The collision of literature and comics art…
Perhaps the best-known poem among the comics literati is Ozymandias, by Percy Bysshe Shelley, the centuries-old sonnet that wasn’t just a theme in Alan Moore and Dave Gibbons’ Watchmen — it was pretty much the entire point.
In fact, if you’d read the poem before you read Watchmen, chances are you’d imagine a gigantic neon sign over Adrian Veidt’s head that said, “DO NOT TRUST THIS MAN.”
Shelley’s sonnet is getting another bit of attention among comics fans this week in the new Poems to See By: A Comic Artist Interprets Great Poetry, by Julian Peters — out now from Plough Publishing House.
Peters takes some of the world’s greatest poems and lays them out as miniature graphic novels.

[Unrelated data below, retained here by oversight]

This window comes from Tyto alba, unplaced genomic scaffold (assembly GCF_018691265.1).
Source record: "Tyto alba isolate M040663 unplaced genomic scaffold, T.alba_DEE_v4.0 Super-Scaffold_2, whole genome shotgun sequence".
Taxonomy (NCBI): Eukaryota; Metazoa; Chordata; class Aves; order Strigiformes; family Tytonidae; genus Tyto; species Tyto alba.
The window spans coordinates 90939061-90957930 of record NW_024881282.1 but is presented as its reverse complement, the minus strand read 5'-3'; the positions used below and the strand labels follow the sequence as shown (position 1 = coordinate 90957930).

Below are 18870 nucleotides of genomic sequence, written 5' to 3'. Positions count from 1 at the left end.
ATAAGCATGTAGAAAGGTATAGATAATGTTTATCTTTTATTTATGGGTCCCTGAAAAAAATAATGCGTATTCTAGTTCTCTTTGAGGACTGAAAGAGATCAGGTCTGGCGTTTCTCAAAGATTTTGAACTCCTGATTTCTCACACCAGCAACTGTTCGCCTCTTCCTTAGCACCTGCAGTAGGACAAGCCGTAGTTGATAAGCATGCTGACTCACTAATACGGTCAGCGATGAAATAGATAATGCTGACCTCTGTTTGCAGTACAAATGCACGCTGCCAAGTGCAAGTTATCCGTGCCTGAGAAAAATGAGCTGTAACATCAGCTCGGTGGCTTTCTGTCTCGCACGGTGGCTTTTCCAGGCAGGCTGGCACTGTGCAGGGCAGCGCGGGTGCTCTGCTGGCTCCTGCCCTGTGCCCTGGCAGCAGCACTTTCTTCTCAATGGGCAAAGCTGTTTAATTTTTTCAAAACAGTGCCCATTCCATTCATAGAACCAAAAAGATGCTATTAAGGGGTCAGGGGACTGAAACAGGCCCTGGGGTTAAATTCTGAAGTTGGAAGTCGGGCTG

Dig this SNEAK PEEK — featuring a different approach to Ozymandias than Moore and Gibbons’, yet one that very much makes the same stark point about the devastating cost of hubris:
Poems to See By: A Comic Artist Interprets Great Poetry, by Julian Peters, is out now. It runs 168 pages and is listed for $24.
— The WATCHMEN Page That Gibbons and Moore Gave to Neil Gaiman. Click here.
— INSIDE LOOK at the WATCHMEN COMPANION. Click here.